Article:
Case 3. The parameters are thatThe constraint parameters are thatAnd other parameters are arbitrary.

Case 4. The parameters are thatThe constraint parameters are thatAnd other parameters are arbitrary.

To express the solutions clearly, the plots of the solutions are drawn, as shown in Figures 25, and the parameters used are shown in Table 1. The four solitary solutions are 2 left traveling waves and 2 right traveling waves according to the expressions of . From the figures, it can be seen that, in the four solitary solutions, two of them introduce solitary tension in the system, and the tension does not change with the time delay. The other solitary solutions in and induce solitary wave tension, but with the time, the tension attenuates and disappears, and the energy is absorbed by the line and depleted by the damping from structure and external medium. The solitary tension wave in line may induce the breakage of line structure.


QuantitySymbolValue

Modulus of elasticity1.0 × 1011 Pa
Density of cable3750 kg/m3
Cross-sectional area314.2 mm2
Drag coefficient in normal direction1.05
Inertia coefficient1
Exciting frequency5 rad/s
Static pretension27 kN
Length2000 m
Water density1025 kg/m3
Drag coefficient in tangent direction0.01
Added mass coefficients1
Exciting amplitude10 m

In the problem of taut-slack mooring line, the pretension is an important factor which relates to the line station. At the same exciting loading, when the pretension is altered, the tension curves are different, as shown in Figure 6. It can be seen that when the pretension is 10000 N, the solution is 2-solitary solution, and with the pretension increasing, the tension changes from solitary solution to snap tension, and with the continuous increasing, the curve converts to continuous line, until straight line, which is corresponding to the taut mooring line. In the process of increasing the pretension, the mooring line transfers from slack to taut, accompanied with tension skip.

Given as 26000 N, the tension at  m is calculated as shown in Figure 7. The results show that there is a tension skip at about  s, and the tension decreases. When the parameters are given the same as those in [19], where the length of cable is 30 m, excitation frequency is 1.2 Hz, and amplitude is 8 cm, the calculated result is shown in Figure 8, and the experimental result is shown in Figure 9. The calculated maximum tension is 945.5 N, and it is 790.8 N in the experiment. This is because the cable is elastic, and the pretension is not so accurate in the experiment. Excluding the effect, the theoretical result is consistent with the experimental one. It indicates that the calculating method in this paper may be believable and feasible.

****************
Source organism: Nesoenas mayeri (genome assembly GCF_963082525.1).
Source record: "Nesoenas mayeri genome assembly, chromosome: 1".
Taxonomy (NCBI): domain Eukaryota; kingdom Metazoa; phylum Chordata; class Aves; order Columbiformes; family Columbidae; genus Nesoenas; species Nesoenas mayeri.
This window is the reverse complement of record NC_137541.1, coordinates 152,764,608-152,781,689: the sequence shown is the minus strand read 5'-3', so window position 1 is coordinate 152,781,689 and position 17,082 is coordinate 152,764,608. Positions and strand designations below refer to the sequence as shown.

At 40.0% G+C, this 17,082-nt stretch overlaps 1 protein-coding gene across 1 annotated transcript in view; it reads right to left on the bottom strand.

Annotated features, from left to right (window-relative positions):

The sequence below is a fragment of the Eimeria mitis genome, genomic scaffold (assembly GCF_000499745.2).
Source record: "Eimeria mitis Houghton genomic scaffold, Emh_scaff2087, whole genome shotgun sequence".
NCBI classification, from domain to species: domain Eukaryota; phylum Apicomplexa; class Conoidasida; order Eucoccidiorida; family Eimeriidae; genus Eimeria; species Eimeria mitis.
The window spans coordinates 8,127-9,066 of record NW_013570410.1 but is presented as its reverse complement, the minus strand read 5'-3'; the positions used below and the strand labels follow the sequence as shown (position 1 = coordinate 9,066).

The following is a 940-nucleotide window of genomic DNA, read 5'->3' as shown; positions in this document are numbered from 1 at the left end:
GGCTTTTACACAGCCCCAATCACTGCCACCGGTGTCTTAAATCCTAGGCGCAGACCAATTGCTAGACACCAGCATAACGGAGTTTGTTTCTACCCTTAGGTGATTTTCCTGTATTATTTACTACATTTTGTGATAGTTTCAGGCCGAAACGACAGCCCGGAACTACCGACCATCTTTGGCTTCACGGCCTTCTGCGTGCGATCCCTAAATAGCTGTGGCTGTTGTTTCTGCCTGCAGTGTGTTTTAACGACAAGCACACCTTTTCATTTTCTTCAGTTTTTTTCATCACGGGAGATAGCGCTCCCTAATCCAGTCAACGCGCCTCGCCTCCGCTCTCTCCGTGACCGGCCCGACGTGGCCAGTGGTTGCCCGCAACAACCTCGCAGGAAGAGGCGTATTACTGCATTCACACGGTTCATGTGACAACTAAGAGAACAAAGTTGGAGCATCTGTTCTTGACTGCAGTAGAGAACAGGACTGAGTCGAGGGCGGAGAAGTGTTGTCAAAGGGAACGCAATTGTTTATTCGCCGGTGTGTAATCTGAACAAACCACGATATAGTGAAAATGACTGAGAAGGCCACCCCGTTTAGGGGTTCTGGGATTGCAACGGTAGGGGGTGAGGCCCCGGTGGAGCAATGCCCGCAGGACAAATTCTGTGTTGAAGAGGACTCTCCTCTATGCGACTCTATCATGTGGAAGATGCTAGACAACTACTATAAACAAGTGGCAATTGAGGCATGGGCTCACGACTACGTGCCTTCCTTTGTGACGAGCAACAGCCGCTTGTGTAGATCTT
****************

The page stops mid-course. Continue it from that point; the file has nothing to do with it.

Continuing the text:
The results show that the skip tension is reduced by the system parameters, and different combination of parameters may introduce different tension in line, and the uncertainty may cause the breakage of mooring system.

5. Conclusions

In this paper, the continuous model is introduced, and the nonlinear partial differential equations of taut-slack mooring line system are transferred to nonlinear algebraic equations through tanh method, and four solitary solutions are obtained further. To express the results clearly, the curve surfaces of displacement , and tension are plotted. The results show that there are four different solutions in the system. With the pretension increasing, the tension changes from solitary solution to snap tension, and when the pretension increased further, the curve converts to continuous line, until straight line, which is corresponding to the taut mooring line. In the process of increasing the pretension, the mooring line transfers from slack to taut, accompanied with tension skip, which is reduced by the system parameters, and different combination of parameters may introduce different tension in line, and the uncertainty may cause the breakage of mooring system. The results have an agreement with experiment, which shows that the calculating method in this paper may be believable and feasible.

Appendix

Conflicts of Interest

The authors declare that they have no conflicts of interest.

Acknowledgments

Grateful thanks are due to the National Natural Science Foundation of China (Grant no. 51479136, no. 11502161, and no. 11302145) and Tianjin Natural Science Foundation (no. 17JCYBJC18700).

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Copyright © 2017 Su-xia Zhang et al. This is an open access article distributed under the Creative Commons Attribution License, which permits unrestricted use, distribution, and reproduction in any medium, provided the original work is properly cited.